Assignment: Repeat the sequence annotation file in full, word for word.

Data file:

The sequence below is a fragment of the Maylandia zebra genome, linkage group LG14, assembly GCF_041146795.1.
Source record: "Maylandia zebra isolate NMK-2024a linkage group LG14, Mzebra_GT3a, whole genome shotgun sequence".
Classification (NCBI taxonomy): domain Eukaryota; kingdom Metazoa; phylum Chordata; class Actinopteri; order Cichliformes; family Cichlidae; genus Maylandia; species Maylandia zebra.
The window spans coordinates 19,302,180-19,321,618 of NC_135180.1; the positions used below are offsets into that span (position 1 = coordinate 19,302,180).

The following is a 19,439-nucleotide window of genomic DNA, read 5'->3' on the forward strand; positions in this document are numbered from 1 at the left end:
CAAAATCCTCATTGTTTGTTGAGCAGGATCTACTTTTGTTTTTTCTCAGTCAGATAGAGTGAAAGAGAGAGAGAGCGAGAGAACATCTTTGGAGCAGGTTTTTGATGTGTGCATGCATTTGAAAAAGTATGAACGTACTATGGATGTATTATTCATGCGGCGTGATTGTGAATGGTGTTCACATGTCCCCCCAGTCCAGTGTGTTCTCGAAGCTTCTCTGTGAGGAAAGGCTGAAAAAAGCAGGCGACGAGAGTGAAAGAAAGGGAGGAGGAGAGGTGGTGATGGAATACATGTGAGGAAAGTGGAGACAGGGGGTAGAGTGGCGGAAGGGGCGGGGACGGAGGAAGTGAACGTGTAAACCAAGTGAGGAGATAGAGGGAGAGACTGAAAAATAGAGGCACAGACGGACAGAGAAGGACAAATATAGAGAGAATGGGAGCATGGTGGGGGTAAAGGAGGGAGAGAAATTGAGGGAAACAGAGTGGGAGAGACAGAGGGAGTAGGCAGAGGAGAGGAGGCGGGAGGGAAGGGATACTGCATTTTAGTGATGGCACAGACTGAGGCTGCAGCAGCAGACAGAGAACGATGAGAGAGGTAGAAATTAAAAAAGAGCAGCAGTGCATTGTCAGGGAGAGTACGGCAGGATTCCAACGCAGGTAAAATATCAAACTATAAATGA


The sequence below is a fragment of the Maylandia zebra genome, linkage group LG14, assembly GCF_041146795.1.
Source record: "Maylandia zebra isolate NMK-2024a linkage group LG14, Mzebra_GT3a, whole genome shotgun sequence".
Classification (NCBI taxonomy): domain Eukaryota; kingdom Metazoa; phylum Chordata; class Actinopteri; order Cichliformes; family Cichlidae; genus Maylandia; species Maylandia zebra.
The window spans coordinates 19,302,180-19,321,618 of NC_135180.1; the positions used below are offsets into that span (position 1 = coordinate 19,302,180).

The following is a 19,439-nucleotide window of genomic DNA, read 5'->3' on the forward strand; positions in this document are numbered from 1 at the left end:
CAAAATCCTCATTGTTTGTTGAGCAGGATCTACTTTTGTTTTTTCTCAGTCAGATAGAGTGAAAGAGAGAGAGAGCGAGAGAACATCTTTGGAGCAGGTTTTTGATGTGTGCATGCATTTGAAAAAGTATGAACGTACTATGGATGTATTATTCATGCGGCGTGATTGTGAATGGTGTTCACATGTCCCCCCAGTCCAGTGTGTTCTCGAAGCTTCTCTGTGAGGAAAGGCTGAAAAAAGCAGGCGACGAGAGTGAAAGAAAGGGAGGAGGAGAGGTGGTGATGGAATACATGTGAGGAAAGTGGAGACAGGGGGTAGAGTGGCGGAAGGGGCGGGGACGGAGGAAGTGAACGTGTAAACCAAGTGAGGAGATAGAGGGAGAGACTGAAAAATAGAGGCACAGACGGACAGAGAAGGACAAATATAGAGAGAATGGGAGCATGGTGGGGGTAAAGGAGGGAGAGAAATTGAGGGAAACAGAGTGGGAGAGACAGAGGGAGTAGGCAGAGGAGAGGAGGCGGGAGGGAAGGGATACTGCATTTTAGTGATGGCACAGACTGAGGCTGCAGCAGCAGACAGAGAACGATGAGAGAGGTAGAAATTAAAAAAGAGCAGCAGTGCATTGTCAGGGAGAGTACGGCAGGATTCCAACGCAGGTAAAATATCAAACTATAAATGA